On the flat, horses begin racing at 2-years-old, and their first season tends to be about learning to race and preparing them for the future.

For the best 2-year-olds, their following season is arguably the most important as this is when they get a chance to contest the famous Classic races, including the 1000 and 2000 Guineas, the Epsom Derby, Oaks, and the St Leger.

Horses on the flat sometimes continue racing until they are 10 or older, but the best horses are usually retired after a few seasons as they become valuable assets at stud to help breed the next generation of champions.

The traditional turf flat season begins in March each year, with the historic Lincoln Handicap taking place at Doncaster, and runs until the November Handicap, also at Doncaster.

Jumps Racing

Jumps race distances are usually longer than on the flat, from 2 miles to up marathon races of up to 4 miles plus.

Horses must negotiate eight or more obstacles in a race, without falling or losing their jockey.

There are two types of jumps races: hurdle races and chases, where horses jump obstacles called fences. Hurdles are smaller obstacles that younger horses often begin racing over before they progress to the bigger challenge of fences later in their career.

Jumps racing tends to attract a more passionate following than flat racing due to the fact horses often return to race season after season. It’s not uncommon to see a horse begin their career over hurdles as a 5-year-old and still be able to see them running in top races over fences aged 12 or more.

The biggest races over jumps are usually run over extreme distances with horses jumping many fences during the race.

There is no more extreme test than the Grand National, which is 4 miles 2½ furlongs long with 40 horses having to jump 30 huge fences on their way around. It is watched all around the world and is the biggest single betting event in UK racing, with the 2021 Grand National attracting 13 million betting customers in the UK and a turnover of £100 million on the race alone.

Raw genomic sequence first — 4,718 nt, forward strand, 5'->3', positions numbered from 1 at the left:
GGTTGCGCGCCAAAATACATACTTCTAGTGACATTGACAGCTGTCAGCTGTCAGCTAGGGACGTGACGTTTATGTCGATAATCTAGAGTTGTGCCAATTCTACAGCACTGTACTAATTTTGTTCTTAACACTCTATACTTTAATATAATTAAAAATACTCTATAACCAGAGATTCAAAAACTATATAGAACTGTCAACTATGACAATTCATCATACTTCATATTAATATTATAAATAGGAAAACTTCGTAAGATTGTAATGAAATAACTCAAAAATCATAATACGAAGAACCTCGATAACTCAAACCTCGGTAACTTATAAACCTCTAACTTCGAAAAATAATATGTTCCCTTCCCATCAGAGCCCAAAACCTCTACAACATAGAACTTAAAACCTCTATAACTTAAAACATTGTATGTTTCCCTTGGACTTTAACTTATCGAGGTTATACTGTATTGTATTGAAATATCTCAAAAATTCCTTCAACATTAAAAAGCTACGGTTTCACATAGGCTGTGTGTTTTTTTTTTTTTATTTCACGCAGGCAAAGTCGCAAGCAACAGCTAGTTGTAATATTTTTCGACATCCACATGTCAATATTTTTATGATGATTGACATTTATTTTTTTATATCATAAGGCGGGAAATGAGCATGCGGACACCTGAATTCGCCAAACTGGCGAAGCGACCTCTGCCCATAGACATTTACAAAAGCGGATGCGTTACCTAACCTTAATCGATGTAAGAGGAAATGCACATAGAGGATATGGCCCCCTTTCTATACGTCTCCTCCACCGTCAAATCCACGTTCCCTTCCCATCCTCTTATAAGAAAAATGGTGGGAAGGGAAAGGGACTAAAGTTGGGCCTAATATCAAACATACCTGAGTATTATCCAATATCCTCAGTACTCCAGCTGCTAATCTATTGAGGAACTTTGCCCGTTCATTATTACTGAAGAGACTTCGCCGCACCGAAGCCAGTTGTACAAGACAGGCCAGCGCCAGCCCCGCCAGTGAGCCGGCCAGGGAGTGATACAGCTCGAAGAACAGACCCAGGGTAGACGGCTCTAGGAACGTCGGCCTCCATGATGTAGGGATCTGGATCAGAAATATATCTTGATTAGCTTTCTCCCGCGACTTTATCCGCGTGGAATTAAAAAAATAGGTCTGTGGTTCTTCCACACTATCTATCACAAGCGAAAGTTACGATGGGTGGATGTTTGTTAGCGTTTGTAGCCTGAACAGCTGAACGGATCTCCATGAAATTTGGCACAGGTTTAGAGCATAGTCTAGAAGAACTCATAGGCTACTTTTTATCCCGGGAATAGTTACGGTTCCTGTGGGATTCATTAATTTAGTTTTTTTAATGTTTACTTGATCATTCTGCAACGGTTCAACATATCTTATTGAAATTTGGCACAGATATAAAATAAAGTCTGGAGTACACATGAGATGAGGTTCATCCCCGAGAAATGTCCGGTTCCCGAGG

Handicaps

In both flat and jumps racing most horses run in handicap races.

There are different levels of handicap race, ranging from Class 2 down to Class 7.

Horses in handicaps carry different weights according to their perceived level of ability. It is a professional handicapper’s job to assign a rating to each horse, and this rating corresponds to the weight a horse must carry in any given race.

Therefore, the best horse, with the highest rating in a handicap, will carry the most weight, with the lowest-rated carrying the least weight.

Horses that are said to be “well-handicapped” are those where their handicap mark is too low in comparison to their ability and so they have a better chance of winning compared to other horses that have been more accurately assessed.

These are the types of horses that punters try to find in handicap races, and this makes handicap races highly popular betting heats.

Maidens

Maiden races are for horses that have not won a race in the past. Horses in maidens are typically young and inexperienced so it can be hard to estimate their level of ability. This makes these types of races generally less popular betting events.

All horses need to run in at least three maidens before they can progress to handicap races. After three runs their ability can be assessed by the handicapper and they are given an initial handicap rating.

The minority of horses who manage to win before they have raced three times are given a handicap mark after their first victory.

Group/Listed Races

When a horse’s level of ability is better than a typical Class 2 handicap horse, it can run in top-level patterned races.

These begin at the Listed race level and include Group 3, Group 2, and Group 1 races. Group 1 races are the highest level of racing with only elite horses being able to compete in them.

Many major races around the world hold Group 1 status and these often attract top domestic as well as international horses.